All of this is decent, and to be honest when I see an XCOM-style map of different regions with lots of icons representing different mission types, I feel a completionist twinge. I could be so, so into this. But then, as I said, I can’t help but feel like something is missing.

“It feels like a decent game with a lot of potential, but I’m not convinced I ever felt like one of these five classic heroes while playing the game”

Game development isn’t magic, but neither is it an exact science. Sometimes a little fairy dust is needed to bring a perfect formula to life. Another analogy is food: this is that perfect meal that is missing some sort of seasoning, or secret sauce, to supercharge it.

The more I reflect on my brief play session of Marvel’s Avengers, though, the more I wonder if that missing ingredient is simply feeling like an Avenger. The game is well-designed, moves well, and expensively lavish in presentation – and if it had another skin, I might be more enthused. It feels like a decent game with a lot of potential, but within this theme… I’m not convinced I ever felt like one of these five classic heroes while playing the game.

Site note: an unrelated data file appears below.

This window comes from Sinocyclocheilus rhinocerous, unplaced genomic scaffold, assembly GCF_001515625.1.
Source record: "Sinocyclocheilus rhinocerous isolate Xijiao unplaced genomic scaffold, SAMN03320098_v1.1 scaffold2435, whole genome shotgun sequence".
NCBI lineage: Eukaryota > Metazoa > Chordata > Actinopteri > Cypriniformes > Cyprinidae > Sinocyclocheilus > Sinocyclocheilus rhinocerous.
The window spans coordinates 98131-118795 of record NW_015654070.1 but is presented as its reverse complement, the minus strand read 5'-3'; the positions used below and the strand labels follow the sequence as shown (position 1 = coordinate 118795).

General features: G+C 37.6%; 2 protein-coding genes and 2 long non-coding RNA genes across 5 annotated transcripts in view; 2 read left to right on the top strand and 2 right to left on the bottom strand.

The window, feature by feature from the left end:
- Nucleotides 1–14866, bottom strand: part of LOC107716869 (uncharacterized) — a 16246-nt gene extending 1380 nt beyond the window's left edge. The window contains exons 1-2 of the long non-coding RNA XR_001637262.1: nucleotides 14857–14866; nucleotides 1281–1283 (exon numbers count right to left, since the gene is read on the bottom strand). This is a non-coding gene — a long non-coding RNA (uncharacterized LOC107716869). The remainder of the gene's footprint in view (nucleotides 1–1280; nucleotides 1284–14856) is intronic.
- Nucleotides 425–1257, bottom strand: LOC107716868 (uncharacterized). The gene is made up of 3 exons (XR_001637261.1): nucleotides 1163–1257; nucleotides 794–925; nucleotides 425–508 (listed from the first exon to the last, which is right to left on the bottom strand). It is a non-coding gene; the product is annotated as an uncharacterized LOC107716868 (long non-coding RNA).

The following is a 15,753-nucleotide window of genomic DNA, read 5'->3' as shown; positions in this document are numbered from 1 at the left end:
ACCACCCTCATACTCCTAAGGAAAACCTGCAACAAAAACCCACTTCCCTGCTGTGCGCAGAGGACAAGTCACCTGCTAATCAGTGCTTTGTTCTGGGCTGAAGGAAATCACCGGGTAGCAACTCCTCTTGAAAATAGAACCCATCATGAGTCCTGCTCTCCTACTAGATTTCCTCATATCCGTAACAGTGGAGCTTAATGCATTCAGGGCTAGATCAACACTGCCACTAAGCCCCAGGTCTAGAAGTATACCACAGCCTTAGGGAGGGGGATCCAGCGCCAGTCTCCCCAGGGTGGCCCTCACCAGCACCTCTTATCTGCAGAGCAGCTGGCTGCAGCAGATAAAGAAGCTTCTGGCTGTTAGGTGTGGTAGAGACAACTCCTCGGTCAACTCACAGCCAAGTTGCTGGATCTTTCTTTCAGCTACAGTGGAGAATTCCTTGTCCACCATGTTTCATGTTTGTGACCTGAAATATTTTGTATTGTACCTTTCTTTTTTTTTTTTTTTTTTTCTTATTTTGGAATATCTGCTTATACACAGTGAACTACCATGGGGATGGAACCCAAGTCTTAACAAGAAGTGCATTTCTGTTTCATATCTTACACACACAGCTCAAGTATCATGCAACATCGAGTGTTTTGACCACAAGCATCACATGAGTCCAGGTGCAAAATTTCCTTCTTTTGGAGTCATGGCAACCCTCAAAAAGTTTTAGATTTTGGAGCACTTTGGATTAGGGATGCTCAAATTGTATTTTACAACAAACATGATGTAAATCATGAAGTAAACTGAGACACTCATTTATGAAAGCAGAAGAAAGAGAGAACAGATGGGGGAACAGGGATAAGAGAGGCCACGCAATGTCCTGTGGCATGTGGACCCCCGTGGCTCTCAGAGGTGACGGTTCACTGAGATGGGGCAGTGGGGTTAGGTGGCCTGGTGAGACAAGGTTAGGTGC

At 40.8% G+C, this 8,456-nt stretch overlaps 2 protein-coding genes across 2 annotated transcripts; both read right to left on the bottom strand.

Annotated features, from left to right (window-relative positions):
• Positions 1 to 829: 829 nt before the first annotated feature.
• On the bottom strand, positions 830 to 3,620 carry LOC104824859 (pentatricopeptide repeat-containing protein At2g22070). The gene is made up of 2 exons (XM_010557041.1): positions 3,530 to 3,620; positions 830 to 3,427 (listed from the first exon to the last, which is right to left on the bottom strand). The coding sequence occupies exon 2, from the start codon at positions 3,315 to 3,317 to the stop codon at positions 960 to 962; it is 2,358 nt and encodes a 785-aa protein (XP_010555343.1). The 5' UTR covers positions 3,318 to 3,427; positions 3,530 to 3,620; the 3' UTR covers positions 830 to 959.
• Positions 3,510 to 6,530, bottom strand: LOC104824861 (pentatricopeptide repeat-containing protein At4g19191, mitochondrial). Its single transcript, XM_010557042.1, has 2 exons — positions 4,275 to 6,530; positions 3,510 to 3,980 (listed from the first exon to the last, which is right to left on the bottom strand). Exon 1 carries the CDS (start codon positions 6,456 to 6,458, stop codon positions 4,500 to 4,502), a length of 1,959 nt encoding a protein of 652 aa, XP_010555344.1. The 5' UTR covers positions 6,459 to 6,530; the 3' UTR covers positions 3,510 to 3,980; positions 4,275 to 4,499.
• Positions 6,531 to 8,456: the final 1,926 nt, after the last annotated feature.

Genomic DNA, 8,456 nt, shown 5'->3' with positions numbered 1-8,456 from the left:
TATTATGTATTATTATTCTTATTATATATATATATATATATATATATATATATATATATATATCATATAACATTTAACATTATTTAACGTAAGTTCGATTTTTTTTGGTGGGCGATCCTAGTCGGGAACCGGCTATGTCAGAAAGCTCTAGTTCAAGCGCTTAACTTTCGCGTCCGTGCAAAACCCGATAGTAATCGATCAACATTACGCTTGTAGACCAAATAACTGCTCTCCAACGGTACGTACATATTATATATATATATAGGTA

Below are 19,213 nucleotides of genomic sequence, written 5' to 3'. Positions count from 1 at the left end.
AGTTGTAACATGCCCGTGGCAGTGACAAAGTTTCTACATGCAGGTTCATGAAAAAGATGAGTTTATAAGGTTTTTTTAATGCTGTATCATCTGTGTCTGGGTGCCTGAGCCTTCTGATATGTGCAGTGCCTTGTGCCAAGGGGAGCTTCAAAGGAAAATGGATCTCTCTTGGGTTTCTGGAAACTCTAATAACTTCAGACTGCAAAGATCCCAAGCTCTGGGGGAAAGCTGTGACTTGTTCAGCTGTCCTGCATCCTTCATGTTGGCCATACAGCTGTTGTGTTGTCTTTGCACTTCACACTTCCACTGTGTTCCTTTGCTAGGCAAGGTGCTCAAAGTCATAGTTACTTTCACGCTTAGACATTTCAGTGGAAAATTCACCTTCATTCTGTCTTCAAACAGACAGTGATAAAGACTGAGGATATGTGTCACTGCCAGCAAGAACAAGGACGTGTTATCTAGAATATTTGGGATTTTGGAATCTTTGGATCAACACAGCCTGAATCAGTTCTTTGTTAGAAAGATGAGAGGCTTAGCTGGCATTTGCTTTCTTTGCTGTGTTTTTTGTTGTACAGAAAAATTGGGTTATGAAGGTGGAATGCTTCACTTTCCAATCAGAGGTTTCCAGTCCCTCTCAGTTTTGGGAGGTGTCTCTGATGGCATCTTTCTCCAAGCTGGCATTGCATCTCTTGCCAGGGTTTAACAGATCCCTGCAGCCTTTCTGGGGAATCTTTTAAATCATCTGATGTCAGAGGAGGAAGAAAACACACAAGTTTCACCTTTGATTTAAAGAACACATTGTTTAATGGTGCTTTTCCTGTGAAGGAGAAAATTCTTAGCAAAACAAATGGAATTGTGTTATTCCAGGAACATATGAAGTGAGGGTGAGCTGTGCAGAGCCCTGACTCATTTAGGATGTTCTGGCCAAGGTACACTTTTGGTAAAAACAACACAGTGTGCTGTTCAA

Part of it is perhaps a sort of cognitive dissonance driven by the game’s very structure; you are an all-powerful Avenger, but you’re fighting regular-ass soldiers (and later, robots and drones) that can still eat four hits from Thor’s hammer, or be smashed by Hulk and limp back upright again – which neuters that power fantasy. The moments when you feel most heroic are when you pop a rare super move, like using a charged unibeam to melt an enemy into nothing as Iron Man. But then you go back to smacking ’em. But to one-shot everybody also isn’t viable – and thus you’re trapped in the conundrum of video games about super heroes. This, incidentally, is why Batman and Spider-Man have worked in the past. They feel more vulnerable, and thus the fantasy remains intact. Thor, Banner and even Stark aren’t that.

Maybe that’s why I liked Captain America’s bits best. In moments, Crystal Dynamics’ Avengers is brilliant. I just hope, as the team tweaks towards release, they can find that brilliance more consistently.